Reliability Insights

RCM’s bad reputation 

Improving reliability has always been the top priority of many maintenance managers and practitioners. And so as an industry, we’ve come up with numerous strategies to help us achieve that goal. One notable strategy that has created hype in the maintenance world is Reliability Centered Maintenance (RCM). See, everybody wants to join the RCM bandwagon these days. They’ve heard amazing stories about how it can significantly make their PM programs more efficient. And how it can drastically make their plant and equipment more reliable.  

Sure, there are plenty of successful case studies. But on the other hand, many people dive into RCM without careful preparations. Without really understanding what it entails. As a result, they invest huge amounts of money, labor, and resources for little to no gains. And so this big disappointment has created another side to its reputation, which I’ll talk about in this article. 

RCM’s Bad Reputation 

Many vendors and service providers will sell you on the amazing benefits of RCM. They will tell you it will magically improve your reliability. That it’s the best thing since sliced bread. And so many organisations shell out huge amounts of ‘investment’ to hire these vendors to implement RCM everywhere in their organisation. 

But after a few months of implementation, they don’t see any immediate ROI. They soon realise how resource-intensive RCM really is. That’s when they start saying things like….  

“Enough of this RCM nonsense”, or… “Sound’s good. But it doesn’t work.” 

In truth, they’ve bitten off more than they could chew. This is the other side of the coin. As famous as RCM is, it is equally INFAMOUS. Often maintenance practitioners who fell victim to this even go so far as to call it— 

A Resource Consuming Monster 

Now, as funny as it may seem, it’s actually quite tragic. Because the truth is, RCM is one of the most valuable, most powerful tools we have in our arsenal when it comes to optimizing our preventive maintenance programs. But RCM is so badly understood, so badly implemented in many organisations around the world, it has gotten a bad rap. A bad reputation.  

Cause of Poor Reputation 

This bad reputation is often the result of inexperienced people. Whether they are staff, contractors, or expensive consultants… they lead RCM projects whilst they lack the knowledge and resources needed.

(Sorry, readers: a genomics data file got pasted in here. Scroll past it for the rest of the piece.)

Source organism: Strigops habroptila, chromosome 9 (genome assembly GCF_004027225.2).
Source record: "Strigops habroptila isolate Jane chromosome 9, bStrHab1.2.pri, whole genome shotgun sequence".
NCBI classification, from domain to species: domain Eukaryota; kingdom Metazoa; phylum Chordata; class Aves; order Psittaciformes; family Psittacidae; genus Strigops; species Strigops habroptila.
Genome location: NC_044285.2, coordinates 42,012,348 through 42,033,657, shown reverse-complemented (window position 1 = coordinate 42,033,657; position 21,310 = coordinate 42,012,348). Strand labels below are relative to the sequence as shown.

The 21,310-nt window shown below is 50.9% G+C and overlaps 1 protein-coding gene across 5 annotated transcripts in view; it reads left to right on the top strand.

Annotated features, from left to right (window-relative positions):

And the result is poorly executed projects where a lot of time and money has been spent for relatively very little gains.  

No wonder many people end up giving it a bad name. 

How to make RCM succeed for your organisation 

When RCM is executed by a team of experienced and knowledgeable professionals, RCM will give you the best possible output. 

See, a successful implementation of RCM requires 3 things: 

1. Deep knowledge and experience of the RCM process 

2. Familiarity of the plant and equipment that is being analyzed 

3. Significant resources and effort to yield results. 

That’s why you need to be wise about when, where, and how you deploy RCM. If you miss one, you will most likely fail. And I’ve seen it happen numerous times. 

And since RCM requires significant resources and effort to yield results, there’s one key thing you need to remember: Don’t implement RCM everywhere in your organisation. You need to implement it by equipment or by system. Otherwise, you risk spending huge amounts of money early in the project but get disappointed with little results months later. By doing RCM on small parts of your plant at a time, you can quickly generate good results for a smaller investment. Which you can then use to convince your management that this strategy is working. 

If you truly need to implement RCM in your organisation, then it is your responsibility to first educate yourself. You don’t need to have years of experience. You simply need to understand the necessary principles so you can make informed decisions. Especially when it comes to hiring RCM contractors and service providers. 

So if you want to learn all about the WHAT, WHEN, WHERE, and HOW of RCM then check out our online training course, PM100: Developing and Improving Preventive Maintenance Programs. Inside the course, you will learn how to achieve higher reliability and availability whilst doing less maintenance. You will acquire the knowledge and tools you need to create a highly effective and efficient PM Program. 

Leave a comment below telling us what types of maintenance you use and why. Have you had great results with one specific type of maintenance let us know: